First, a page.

I actually run the balanced out from my DI (the last pedal on my board) to an XLR in on my DAI.

Ground loops are a tricky subject, yeah. I need to ground lift my DI or I get them.


If that is all you want to do and you don’t care about recording, then getting an amp (or preamp) with Aux In (“Auxilliary Input”, an input that bypasses the preamp and plays directly to the output) should work fine. Your amp might already have it. Lots of amps and preamps have this. You then run the line out from your PC to the aux in on the amp. Should sound fine on headphones. Be very careful with the volume when you try this though because usually (but not always) it’s the input source that completely controls the aux in volume.

A fun and cheap option is the AmPlug, this tiny headphone amp that plugs right into your bass and has an Aux In jack to play music (or Josh, or Josh playing music :slight_smile: in to.


It helped me not type any of that - and it was more accurate than I’d have been. Thanks, @Gio.


@nikkikaine - hope this is helping?
@howard had some great suggestions for how to get the two sounds to play together.

If you need any clarification or there are more questions - holler!

1 Like

@nikkikaine - I know things like this can get very confusing very fast, so let’s back up a bit and take things one step at a time… Let’s just set the DIA’s and DAW’s on the back burner for now and pretend we haven’t gone there yet…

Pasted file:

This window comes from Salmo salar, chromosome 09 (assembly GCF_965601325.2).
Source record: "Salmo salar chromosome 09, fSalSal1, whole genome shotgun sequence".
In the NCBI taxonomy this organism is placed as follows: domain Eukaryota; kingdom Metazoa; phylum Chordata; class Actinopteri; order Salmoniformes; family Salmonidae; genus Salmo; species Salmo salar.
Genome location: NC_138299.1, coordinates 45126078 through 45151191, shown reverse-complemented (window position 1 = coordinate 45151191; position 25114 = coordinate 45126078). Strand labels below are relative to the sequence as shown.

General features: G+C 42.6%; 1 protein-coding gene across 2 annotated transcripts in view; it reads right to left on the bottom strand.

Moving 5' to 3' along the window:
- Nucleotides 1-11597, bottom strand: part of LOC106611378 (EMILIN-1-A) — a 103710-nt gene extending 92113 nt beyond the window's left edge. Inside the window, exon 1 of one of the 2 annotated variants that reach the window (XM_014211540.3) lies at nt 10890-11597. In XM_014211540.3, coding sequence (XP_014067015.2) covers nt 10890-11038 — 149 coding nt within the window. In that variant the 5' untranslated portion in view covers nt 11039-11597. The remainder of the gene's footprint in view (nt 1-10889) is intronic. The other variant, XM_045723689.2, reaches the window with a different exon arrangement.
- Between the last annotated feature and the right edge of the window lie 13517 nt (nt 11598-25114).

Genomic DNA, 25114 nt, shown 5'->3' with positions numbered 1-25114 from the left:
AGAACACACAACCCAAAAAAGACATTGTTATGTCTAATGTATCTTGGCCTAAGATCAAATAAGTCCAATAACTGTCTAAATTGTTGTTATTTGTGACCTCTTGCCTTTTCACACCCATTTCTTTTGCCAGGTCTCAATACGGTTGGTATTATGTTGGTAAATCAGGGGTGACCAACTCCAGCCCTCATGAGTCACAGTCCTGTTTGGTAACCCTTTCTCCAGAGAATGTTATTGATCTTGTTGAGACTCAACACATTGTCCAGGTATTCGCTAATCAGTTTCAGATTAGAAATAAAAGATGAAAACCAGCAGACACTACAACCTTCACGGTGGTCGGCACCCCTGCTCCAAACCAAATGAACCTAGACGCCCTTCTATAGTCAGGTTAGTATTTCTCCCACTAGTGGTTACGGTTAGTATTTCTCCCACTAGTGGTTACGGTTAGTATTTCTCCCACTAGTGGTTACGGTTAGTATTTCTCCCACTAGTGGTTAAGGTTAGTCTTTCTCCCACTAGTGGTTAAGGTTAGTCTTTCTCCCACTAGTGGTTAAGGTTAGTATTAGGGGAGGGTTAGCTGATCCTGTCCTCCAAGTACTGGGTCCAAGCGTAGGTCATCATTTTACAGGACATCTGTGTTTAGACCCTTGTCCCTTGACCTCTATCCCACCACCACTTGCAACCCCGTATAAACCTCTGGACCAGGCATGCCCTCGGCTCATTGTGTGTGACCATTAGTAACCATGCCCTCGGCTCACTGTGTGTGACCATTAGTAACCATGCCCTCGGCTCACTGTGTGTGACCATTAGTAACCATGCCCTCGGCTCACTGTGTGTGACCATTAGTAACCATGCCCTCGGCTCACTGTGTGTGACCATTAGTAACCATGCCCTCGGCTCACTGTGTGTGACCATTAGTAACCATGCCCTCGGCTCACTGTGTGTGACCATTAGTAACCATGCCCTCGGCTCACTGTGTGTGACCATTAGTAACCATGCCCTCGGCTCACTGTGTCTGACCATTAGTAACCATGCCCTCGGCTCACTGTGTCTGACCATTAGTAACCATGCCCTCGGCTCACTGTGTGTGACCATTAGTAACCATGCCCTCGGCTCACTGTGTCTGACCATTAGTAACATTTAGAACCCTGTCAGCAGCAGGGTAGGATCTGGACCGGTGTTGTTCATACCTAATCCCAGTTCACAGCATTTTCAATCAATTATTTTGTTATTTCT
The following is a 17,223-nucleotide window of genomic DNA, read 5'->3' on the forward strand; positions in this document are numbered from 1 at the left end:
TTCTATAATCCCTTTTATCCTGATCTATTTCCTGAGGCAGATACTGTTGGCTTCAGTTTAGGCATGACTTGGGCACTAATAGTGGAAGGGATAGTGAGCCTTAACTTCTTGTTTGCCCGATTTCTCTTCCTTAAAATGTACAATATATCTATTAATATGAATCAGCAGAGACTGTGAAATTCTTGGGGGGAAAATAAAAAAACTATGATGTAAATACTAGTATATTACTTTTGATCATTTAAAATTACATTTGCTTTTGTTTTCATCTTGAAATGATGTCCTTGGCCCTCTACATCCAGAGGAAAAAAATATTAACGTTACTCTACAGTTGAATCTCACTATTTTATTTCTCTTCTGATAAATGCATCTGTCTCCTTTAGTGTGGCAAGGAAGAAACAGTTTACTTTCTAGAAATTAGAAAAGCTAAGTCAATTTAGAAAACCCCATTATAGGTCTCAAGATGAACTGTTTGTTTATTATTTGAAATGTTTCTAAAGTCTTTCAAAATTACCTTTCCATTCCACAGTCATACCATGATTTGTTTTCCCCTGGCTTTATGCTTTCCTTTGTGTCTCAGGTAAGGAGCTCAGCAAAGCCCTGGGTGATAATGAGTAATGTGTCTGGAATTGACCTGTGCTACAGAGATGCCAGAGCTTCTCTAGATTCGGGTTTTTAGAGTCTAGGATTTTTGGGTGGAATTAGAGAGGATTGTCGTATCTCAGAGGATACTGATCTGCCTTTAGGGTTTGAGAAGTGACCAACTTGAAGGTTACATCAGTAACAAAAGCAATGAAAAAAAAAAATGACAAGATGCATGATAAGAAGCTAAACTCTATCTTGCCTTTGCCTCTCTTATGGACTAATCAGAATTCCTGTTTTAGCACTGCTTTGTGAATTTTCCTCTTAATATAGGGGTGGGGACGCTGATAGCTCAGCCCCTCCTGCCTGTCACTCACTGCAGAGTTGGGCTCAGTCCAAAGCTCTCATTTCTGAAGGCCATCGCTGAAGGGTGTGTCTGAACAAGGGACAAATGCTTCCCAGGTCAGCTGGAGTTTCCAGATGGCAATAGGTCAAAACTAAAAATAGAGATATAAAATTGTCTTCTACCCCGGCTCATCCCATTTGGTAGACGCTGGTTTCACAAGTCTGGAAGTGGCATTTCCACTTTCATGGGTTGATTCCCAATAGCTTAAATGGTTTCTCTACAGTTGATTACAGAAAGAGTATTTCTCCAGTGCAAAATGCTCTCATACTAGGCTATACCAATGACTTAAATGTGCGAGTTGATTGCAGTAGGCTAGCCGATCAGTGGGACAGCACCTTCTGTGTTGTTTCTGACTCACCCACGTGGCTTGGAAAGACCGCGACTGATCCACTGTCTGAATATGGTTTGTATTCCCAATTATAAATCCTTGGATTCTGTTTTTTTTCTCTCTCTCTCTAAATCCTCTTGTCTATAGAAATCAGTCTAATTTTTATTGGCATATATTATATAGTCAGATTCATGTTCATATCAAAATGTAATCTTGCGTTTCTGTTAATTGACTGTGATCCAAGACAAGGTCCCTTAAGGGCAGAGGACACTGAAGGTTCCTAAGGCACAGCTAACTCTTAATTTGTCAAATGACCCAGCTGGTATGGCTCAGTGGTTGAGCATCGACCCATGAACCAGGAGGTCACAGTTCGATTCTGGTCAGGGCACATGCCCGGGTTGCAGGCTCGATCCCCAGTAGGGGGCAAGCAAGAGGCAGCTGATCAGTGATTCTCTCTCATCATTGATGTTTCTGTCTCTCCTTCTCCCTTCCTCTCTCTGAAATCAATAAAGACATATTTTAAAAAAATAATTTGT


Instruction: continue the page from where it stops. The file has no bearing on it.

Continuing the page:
First - Are you playing your bass plugged into an amp?

If “YES”, then plug into the headphone ‘Out’ jack on your computer to the ‘AUX In’ on your amplifier, and plug your headphones into the ‘Phones’ jack on your amplifier. Adjust the sound output on your computer to about 1/2, and set all of your amp dials to about mid range to start with. I would suggest Turing on the amp before putting the headphones on though… With this setup you should be able to play songs on your computer that will feed to your amp and you will be able to play your bass to those songs and hear yourself play over the music, and you can fine tune any of your computer volume output and amplifier settings according to what you like. I’ve attached a couple photos to show the hookup.

If “NO”, then I would suggest @howard’s suggestion of using the VOX mini amp plug in. They work great and I use mine quite a bit at times. The mini amp plug has two individual plug in’s - one is for your headset, and the other is a plug in jack that you can hook to the headphone ‘out’ jack on your computer, iPad, MP3 player, or (older) iPhones - newer iPhones are all bluetooth to headsets and they won’t work for this particular set up. Again, I’ve included another photo that shows that set up.

Once you have a solid understanding of how to hook up and use your computer with your amplifier, bass, and headset, you’ll be able to understand and eventually move into how to hook up and use DIA’s and DAW’s’s… again - they are mainly used specifically for recording purposes - something you may or may not want to move into later on…

Hope this helps…


Nice work @Lanny.